Today is “Thanksgiving Day.” A holiday set aside to give thanks for the harvest and for the blessings we have, starting with the Pilgrims in 1621. Even though the future of nature’s harvests seems a little uncertain these days because of the undoing of legislation our federal government is undertaking toward the safety of our environment and our protected lands, there is still much to be thankful for in our personal lives. For me, the plentiful summer harvest I was allowed to reap is something for which I am again very thankful. Another is the health and happiness of not only my husband and myself, but also our family and friends. May today find you able to be thankful for many things as well, and looking forward to better things in the future.
Archives for November 2019
If you’re not into Black Friday shopping, you might like to join fellow naturalists in the Queen Quest Blitz. Hosted by the Queen Quest Project, which is a joint effort between the University of Nebraska-Lincoln Boosters Team and University of Minnesota’s Bee Squad, citizen scientists will search for bumble bee queens on Black Friday. So gather your friends and family and get your team together so you can participate in this fun, yet worthwhile project. Sign up to join Queen Quest!
Protocol — once you’ve registered, get your step-by-step instructions on how to search for the queen bees.
INaturalist — a place to post your observations using an app
Queen Bee Habitat
Bumble bee queens are found in both rural and urban landscapes. According to a recent study by Neal M Williams etal entitled Fantastic bees and where to find them: locating the cryptic overwintering queens of a western bumble bee. “Our data suggest that overwintering and foraging habitats are likely distinct, and queens’ selection of overwintering sites may be shaped by environmental stressors of the year. In our study area, queens overwintered in litter beneath cypress trees, where no floral resources exist.”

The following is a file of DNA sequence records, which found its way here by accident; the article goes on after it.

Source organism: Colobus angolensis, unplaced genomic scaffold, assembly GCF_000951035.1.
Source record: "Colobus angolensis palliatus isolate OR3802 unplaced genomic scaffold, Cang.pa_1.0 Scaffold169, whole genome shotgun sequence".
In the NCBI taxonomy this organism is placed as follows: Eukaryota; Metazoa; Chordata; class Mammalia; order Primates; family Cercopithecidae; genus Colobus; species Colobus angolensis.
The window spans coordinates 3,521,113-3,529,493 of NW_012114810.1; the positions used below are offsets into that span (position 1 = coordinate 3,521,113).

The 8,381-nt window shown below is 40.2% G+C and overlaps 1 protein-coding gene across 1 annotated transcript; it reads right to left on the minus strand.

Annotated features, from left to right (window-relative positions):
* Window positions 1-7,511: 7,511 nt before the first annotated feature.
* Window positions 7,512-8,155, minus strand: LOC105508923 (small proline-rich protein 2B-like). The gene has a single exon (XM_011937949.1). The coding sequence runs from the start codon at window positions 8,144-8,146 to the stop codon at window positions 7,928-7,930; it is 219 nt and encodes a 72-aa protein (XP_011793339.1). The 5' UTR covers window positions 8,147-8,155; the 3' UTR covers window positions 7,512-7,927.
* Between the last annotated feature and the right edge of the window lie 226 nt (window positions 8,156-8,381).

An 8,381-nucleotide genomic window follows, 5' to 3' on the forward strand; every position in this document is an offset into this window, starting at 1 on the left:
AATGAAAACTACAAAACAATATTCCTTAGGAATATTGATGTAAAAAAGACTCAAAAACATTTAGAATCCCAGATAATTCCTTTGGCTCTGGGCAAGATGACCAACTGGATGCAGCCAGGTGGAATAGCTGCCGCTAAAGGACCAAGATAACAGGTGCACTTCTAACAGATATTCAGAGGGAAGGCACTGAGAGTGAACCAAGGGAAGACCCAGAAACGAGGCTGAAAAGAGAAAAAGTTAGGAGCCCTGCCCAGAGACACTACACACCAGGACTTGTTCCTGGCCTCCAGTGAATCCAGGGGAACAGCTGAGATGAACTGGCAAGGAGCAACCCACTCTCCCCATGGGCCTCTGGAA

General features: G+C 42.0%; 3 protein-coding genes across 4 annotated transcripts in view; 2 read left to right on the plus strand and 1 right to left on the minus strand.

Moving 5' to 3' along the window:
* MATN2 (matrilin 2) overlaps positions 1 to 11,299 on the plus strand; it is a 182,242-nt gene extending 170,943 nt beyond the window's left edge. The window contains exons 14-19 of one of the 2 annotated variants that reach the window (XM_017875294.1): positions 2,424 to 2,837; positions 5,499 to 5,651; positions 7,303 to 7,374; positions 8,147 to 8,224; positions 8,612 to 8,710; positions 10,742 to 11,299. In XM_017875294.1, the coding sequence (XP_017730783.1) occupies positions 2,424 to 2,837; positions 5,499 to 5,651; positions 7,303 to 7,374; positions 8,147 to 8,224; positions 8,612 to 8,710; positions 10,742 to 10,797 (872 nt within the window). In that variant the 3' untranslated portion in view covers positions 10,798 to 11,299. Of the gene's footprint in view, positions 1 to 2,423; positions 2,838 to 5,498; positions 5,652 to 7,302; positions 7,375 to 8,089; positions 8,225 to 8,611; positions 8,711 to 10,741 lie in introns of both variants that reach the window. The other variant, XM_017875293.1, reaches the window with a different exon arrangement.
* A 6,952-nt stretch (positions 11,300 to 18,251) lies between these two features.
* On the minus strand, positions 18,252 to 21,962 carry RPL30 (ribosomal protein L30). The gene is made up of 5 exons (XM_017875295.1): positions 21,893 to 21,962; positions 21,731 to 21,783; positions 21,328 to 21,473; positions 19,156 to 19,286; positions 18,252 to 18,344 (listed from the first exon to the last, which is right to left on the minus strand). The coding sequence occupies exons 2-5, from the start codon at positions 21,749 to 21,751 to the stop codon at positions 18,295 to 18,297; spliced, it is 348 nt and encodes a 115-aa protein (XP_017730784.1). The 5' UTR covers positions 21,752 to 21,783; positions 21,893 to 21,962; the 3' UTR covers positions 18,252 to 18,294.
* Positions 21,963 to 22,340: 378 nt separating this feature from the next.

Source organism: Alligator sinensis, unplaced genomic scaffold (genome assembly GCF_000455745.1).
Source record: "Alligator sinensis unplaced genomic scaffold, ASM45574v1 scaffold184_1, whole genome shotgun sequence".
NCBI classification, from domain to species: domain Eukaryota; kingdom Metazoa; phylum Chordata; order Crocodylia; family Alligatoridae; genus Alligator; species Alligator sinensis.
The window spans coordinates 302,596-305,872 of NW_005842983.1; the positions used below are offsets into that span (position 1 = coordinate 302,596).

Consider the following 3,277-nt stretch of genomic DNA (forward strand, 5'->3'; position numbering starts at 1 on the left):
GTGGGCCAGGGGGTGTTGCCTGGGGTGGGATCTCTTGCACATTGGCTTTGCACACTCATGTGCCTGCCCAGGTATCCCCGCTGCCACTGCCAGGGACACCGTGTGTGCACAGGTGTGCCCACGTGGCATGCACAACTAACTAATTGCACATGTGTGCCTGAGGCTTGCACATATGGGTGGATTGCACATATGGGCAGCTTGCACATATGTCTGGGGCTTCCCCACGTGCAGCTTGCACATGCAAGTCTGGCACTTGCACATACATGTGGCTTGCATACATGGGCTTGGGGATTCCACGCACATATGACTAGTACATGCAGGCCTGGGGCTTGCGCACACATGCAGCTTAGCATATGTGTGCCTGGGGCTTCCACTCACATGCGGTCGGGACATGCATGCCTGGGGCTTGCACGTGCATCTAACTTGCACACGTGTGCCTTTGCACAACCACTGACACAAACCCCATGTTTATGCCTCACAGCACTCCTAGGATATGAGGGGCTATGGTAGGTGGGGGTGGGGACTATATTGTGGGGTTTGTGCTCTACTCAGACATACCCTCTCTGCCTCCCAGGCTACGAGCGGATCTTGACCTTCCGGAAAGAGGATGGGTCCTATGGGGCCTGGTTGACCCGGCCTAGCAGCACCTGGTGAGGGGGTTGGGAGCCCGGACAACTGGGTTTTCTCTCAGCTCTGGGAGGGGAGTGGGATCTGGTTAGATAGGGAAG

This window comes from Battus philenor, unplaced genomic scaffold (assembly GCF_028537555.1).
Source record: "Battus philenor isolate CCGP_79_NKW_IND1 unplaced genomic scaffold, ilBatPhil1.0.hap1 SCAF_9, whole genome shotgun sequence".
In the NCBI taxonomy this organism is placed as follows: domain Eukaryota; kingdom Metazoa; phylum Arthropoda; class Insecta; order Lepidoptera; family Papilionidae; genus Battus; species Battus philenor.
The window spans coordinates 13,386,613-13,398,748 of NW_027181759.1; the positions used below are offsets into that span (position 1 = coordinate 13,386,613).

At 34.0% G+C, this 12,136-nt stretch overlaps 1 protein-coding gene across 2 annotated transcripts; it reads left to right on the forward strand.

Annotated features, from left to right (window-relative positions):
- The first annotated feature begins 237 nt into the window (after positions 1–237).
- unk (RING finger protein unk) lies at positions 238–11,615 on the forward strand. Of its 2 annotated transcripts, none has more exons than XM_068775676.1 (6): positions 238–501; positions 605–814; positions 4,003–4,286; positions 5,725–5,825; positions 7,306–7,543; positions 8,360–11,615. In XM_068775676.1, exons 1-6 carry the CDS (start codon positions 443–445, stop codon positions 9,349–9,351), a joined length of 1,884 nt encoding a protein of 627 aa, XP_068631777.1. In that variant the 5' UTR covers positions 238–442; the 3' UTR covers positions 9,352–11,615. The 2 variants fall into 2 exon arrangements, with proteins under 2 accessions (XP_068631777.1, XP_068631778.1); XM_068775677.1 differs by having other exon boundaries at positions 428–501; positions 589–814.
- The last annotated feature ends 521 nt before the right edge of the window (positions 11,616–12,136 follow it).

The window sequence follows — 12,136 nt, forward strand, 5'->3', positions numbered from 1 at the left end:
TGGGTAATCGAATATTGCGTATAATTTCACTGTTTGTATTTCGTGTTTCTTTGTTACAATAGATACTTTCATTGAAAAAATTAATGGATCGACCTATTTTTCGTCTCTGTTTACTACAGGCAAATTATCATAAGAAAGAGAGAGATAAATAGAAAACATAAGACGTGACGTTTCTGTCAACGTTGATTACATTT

Although they studied other areas, they found the most queens under cypress and pine trees. Queen hibernacula* were found short distances from the trunks and shaded from the direct sun. The researchers concluded that the needle litter beneath pines likely buffers against both hot, dry summers and cold, wet winters. That, along with the overhead branches, likely moderates temperature and moisture fluctuations.
Another reason bumble bee queens may seek out nest sites under pines is the rodent population. I was surprised to learn that rodents prey on bumble bees. Rodents do not construct their burrows under pines, preferring grassy meadows and shrubby locations.
Although this study took place in California, because we here in Wisconsin and the upper Midwest have such an abundance and variety of pine trees, I suspect this is where we might find bumblebees overwintering as well.
*hibernacula are chambers or pockets within soil where animals overwinter.
Thank you Heather Holm for making me aware of this Black Friday event.
The Natural Resources Foundation of Wisconsin is currently seeking proposals for their Go Outside Fund grant program. This quarter’s deadline is December 31, 2019.
Connecting students and teachers with the outdoors
The Go Outside Fund provides funding that helps connect students and teachers with outdoor, nature-based learning experiences. Teachers or partner organizations may apply for funding to purchase field supplies, or pay for transportation, substitute teachers, or educator costs. Grants up to $500 are available.
- Projects that demonstrate a clear connection to classroom learning and standards.
- Projects that have a significant component of outdoor activity.
- Projects must directly engage children in outdoor, nature-based activities and learning.
- Applicant must be one of the following: a nonprofit organization with approved 501(c)(3) status; a federal, state, or local governmental unit, an Indian tribe; or an accredited school, college, or university.
- Project must directly engage children age pre-K – 12.
- Project activities must take place after the Go Outside Fund due date.
- Project expenses may not have incurred prior to submitting the application.
How to Apply:
- Determine if your project addresses our grant-making priorities and meets our eligibility requirements.
- Complete the application.
- Include proof of IRS tax-exempt status.
- Submit all materials to Caitlin Williamson by March 31st, June 30th, September 30th, or December 31st.
- Applicants will be notified six weeks following the submission deadline.
The following announcement is taken in part from the P2 newsletter dated 11/18/2019:
2020 “Pollinators, Plants, People, Planet” Poster Job Advertisement
Pollinator Partnership (P2) is seeking an artist to render the 2020 Pollinator Poster, this year focusing on “Pollinators, Plants, People, Planet.” To apply, send a one-page narrative concept idea with a draft sketch to Kelly Rourke at firstname.lastname@example.org by Friday, December 13, 2019.